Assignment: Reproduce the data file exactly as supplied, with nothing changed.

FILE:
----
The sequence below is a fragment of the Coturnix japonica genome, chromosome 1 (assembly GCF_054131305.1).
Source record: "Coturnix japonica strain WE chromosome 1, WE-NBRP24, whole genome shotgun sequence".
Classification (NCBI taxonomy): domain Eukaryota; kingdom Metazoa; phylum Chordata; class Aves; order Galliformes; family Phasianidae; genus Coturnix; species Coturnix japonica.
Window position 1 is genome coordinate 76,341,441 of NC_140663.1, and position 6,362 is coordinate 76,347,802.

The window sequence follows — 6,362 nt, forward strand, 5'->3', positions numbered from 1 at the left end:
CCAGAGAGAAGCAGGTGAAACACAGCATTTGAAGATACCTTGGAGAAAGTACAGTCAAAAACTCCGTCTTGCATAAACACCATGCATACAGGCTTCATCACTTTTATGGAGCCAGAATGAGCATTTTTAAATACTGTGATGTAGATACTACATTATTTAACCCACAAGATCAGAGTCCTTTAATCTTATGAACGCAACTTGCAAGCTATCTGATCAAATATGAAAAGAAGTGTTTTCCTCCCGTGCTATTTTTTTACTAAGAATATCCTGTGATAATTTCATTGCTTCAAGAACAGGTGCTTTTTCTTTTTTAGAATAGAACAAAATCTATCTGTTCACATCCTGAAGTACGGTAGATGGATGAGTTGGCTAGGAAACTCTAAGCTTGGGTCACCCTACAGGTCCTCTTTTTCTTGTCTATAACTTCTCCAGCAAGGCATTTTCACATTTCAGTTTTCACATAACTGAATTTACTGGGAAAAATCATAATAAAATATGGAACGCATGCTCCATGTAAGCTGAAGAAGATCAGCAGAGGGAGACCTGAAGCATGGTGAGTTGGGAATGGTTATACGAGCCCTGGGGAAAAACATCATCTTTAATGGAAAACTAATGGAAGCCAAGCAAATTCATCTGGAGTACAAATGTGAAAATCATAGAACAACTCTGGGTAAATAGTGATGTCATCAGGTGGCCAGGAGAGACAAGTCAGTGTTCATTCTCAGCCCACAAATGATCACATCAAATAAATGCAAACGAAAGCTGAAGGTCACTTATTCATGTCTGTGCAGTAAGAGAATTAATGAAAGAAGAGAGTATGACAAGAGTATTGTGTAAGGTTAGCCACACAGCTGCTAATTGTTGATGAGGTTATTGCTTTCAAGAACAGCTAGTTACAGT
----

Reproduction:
The sequence below is a fragment of the Coturnix japonica genome, chromosome 1 (assembly GCF_054131305.1).
Source record: "Coturnix japonica strain WE chromosome 1, WE-NBRP24, whole genome shotgun sequence".
Classification (NCBI taxonomy): domain Eukaryota; kingdom Metazoa; phylum Chordata; class Aves; order Galliformes; family Phasianidae; genus Coturnix; species Coturnix japonica.
Window position 1 is genome coordinate 76,341,441 of NC_140663.1, and position 6,362 is coordinate 76,347,802.

The window sequence follows — 6,362 nt, forward strand, 5'->3', positions numbered from 1 at the left end:
CCAGAGAGAAGCAGGTGAAACACAGCATTTGAAGATACCTTGGAGAAAGTACAGTCAAAAACTCCGTCTTGCATAAACACCATGCATACAGGCTTCATCACTTTTATGGAGCCAGAATGAGCATTTTTAAATACTGTGATGTAGATACTACATTATTTAACCCACAAGATCAGAGTCCTTTAATCTTATGAACGCAACTTGCAAGCTATCTGATCAAATATGAAAAGAAGTGTTTTCCTCCCGTGCTATTTTTTTACTAAGAATATCCTGTGATAATTTCATTGCTTCAAGAACAGGTGCTTTTTCTTTTTTAGAATAGAACAAAATCTATCTGTTCACATCCTGAAGTACGGTAGATGGATGAGTTGGCTAGGAAACTCTAAGCTTGGGTCACCCTACAGGTCCTCTTTTTCTTGTCTATAACTTCTCCAGCAAGGCATTTTCACATTTCAGTTTTCACATAACTGAATTTACTGGGAAAAATCATAATAAAATATGGAACGCATGCTCCATGTAAGCTGAAGAAGATCAGCAGAGGGAGACCTGAAGCATGGTGAGTTGGGAATGGTTATACGAGCCCTGGGGAAAAACATCATCTTTAATGGAAAACTAATGGAAGCCAAGCAAATTCATCTGGAGTACAAATGTGAAAATCATAGAACAACTCTGGGTAAATAGTGATGTCATCAGGTGGCCAGGAGAGACAAGTCAGTGTTCATTCTCAGCCCACAAATGATCACATCAAATAAATGCAAACGAAAGCTGAAGGTCACTTATTCATGTCTGTGCAGTAAGAGAATTAATGAAAGAAGAGAGTATGACAAGAGTATTGTGTAAGGTTAGCCACACAGCTGCTAATTGTTGATGAGGTTATTGCTTTCAAGAACAGCTAGTTACAGT